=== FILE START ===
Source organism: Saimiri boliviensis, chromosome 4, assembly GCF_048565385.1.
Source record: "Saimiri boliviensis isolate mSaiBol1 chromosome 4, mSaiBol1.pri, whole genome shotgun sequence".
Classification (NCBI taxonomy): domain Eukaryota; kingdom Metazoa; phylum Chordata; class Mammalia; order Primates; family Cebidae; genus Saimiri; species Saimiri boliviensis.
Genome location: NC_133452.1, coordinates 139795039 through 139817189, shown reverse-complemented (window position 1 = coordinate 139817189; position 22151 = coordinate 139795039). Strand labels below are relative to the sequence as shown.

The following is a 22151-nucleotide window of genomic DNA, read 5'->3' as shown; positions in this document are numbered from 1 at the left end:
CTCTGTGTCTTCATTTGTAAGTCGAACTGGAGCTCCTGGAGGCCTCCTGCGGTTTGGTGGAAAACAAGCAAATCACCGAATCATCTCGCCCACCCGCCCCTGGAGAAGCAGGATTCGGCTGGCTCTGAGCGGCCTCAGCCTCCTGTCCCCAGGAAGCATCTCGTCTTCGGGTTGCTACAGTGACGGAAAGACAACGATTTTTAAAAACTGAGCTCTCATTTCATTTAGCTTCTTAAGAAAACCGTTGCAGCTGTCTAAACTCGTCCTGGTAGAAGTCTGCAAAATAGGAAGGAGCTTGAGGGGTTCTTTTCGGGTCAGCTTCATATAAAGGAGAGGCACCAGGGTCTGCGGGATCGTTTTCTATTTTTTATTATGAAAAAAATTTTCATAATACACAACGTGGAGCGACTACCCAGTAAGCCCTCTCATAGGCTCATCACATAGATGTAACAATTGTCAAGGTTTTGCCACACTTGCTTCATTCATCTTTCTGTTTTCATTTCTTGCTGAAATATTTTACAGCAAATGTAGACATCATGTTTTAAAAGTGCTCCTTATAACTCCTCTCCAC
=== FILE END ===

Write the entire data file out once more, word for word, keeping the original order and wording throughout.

Source organism: Saimiri boliviensis, chromosome 4, assembly GCF_048565385.1.
Source record: "Saimiri boliviensis isolate mSaiBol1 chromosome 4, mSaiBol1.pri, whole genome shotgun sequence".
Classification (NCBI taxonomy): domain Eukaryota; kingdom Metazoa; phylum Chordata; class Mammalia; order Primates; family Cebidae; genus Saimiri; species Saimiri boliviensis.
Genome location: NC_133452.1, coordinates 139795039 through 139817189, shown reverse-complemented (window position 1 = coordinate 139817189; position 22151 = coordinate 139795039). Strand labels below are relative to the sequence as shown.

The following is a 22151-nucleotide window of genomic DNA, read 5'->3' as shown; positions in this document are numbered from 1 at the left end:
CTCTGTGTCTTCATTTGTAAGTCGAACTGGAGCTCCTGGAGGCCTCCTGCGGTTTGGTGGAAAACAAGCAAATCACCGAATCATCTCGCCCACCCGCCCCTGGAGAAGCAGGATTCGGCTGGCTCTGAGCGGCCTCAGCCTCCTGTCCCCAGGAAGCATCTCGTCTTCGGGTTGCTACAGTGACGGAAAGACAACGATTTTTAAAAACTGAGCTCTCATTTCATTTAGCTTCTTAAGAAAACCGTTGCAGCTGTCTAAACTCGTCCTGGTAGAAGTCTGCAAAATAGGAAGGAGCTTGAGGGGTTCTTTTCGGGTCAGCTTCATATAAAGGAGAGGCACCAGGGTCTGCGGGATCGTTTTCTATTTTTTATTATGAAAAAAATTTTCATAATACACAACGTGGAGCGACTACCCAGTAAGCCCTCTCATAGGCTCATCACATAGATGTAACAATTGTCAAGGTTTTGCCACACTTGCTTCATTCATCTTTCTGTTTTCATTTCTTGCTGAAATATTTTACAGCAAATGTAGACATCATGTTTTAAAAGTGCTCCTTATAACTCCTCTCCAC